The Scandal of Marriage

Olivia Pope from the show Scandal is a mastermind.  A genius of female fortitude, one using her smarts and looks to get what she wants.  She poses in great strength, making decisions with focus and determination.  She repairs reputations, wins elections, and helps restore faith in the republic.  And she also sleeps with the president.

Funny thing about Olivia: she’s got all the admirable traits one would typically want in a woman.  However, she is the secretive mistress for the President of the United States who happens to be an (unhappily) married man.  His wife is a nagging drunk, one who herself has been known to sleep around on her husband.

And so we have it, the way it plays so often in America: we root for the adulterers who seem to have found a happier life together.  We don’t cheer on the marriage or yearn for reconciliation: instead, we hunger for the passionate romance that seems to only exist (in TV land at least) in extra-marital affairs.

But why?  Because marriage isn’t sexy.  It’s not instant.  It requires work.  It forces us to be uncomfortable at times.  It makes us compromise a little, and serve a lot.

Marriage is hard.  I know this simply because I’ve been married over ten years.  Marriage only gets harder when there are kids involved.  Now your service and compromise are stretched further, your money tighter, and your time divided more.

All this to say I was saddened this week to learn one of my favorite musicians Derek Webb and his wife Sandra McCracken are divorcing.  I don’t know either of them personally, but Derek’s music has had a profound influence on my views on the church. 

Hearing this news affected me in this sense: no one, not anyone who is married is immune to the great difficulties marriage brings.  No marriage likewise is exempt from sin affecting it in some manner.  I don’t know (nor do I need to know) the particulars of the Webb/McCracken split, but that it grieves the heart of God to see any of his married children separate what He has joined together.

It saddens me whenever I heard about college friends or high school friends going through a divorce.  Perhaps I’m somewhat numb to it since I grew up observing a great godly marriage and have a sister that is in one.  From all inclinations, divorce seems like such a cold break.  The shallow emotions of school romances that ended are nothing similar.  Divorce breaks people.  It breaks families.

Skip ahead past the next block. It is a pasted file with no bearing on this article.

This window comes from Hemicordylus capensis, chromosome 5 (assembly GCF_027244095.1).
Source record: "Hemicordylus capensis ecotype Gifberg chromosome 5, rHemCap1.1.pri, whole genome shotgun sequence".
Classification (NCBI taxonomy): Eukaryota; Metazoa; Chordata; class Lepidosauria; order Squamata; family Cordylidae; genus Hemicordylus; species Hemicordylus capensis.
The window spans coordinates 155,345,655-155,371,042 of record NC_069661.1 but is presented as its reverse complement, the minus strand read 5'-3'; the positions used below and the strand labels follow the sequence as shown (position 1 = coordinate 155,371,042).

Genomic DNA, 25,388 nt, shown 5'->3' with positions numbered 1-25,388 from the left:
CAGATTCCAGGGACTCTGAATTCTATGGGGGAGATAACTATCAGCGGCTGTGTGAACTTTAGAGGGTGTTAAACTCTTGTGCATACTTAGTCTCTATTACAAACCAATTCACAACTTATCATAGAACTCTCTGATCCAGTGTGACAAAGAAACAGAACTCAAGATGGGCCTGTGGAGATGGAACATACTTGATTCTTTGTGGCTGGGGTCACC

Because the very concept of marriage is tough, many of us aren’t really good at it.  Marriage is an idea that a man and woman will stay united together until they die.  It means not giving up over a fight or money or pride.  It means talking things out and working things out.  It means healing of deep scars and gracious forgiveness of dark sins. 

Marriage is supposed to be a mirror image of the way Christ loves the church. Certainly, our love can never be that perfect in our marriages, but if that is the goal, we should anticipate a heavy workload if we want to succeed.

It’s easy to root for Olivia Pope.  Her sass, wit, and determination are laudable.  The moral ambiguity of her relationship with a married man, however, gives reason for pause.  Is she seduced by the power?  Is he seduced by the physical attraction?  Maybe they’re both enamored with fantasies of a relationship without fights and flaws.  One without grand responsibilities.  One that doesn’t require work, just passion. 

Maybe that’s why too many of us root for Olivia Pope.  We want a wife with a perfect body and beautiful face.  Women want a man with great power who is respected by his peers.  We want the money, the romance, and the “I can do whatever I want without any consequences” lifestyle.

The real scandal of marriage is resisting the urge to run.  Not letting petty arguments turn into devastating fights.  Not letting lack of forgiveness turn into roots of bitterness.  Not letting our sexual desires reign over God’s desires for us.  Not letting the world tell us to give up, get out, and move on.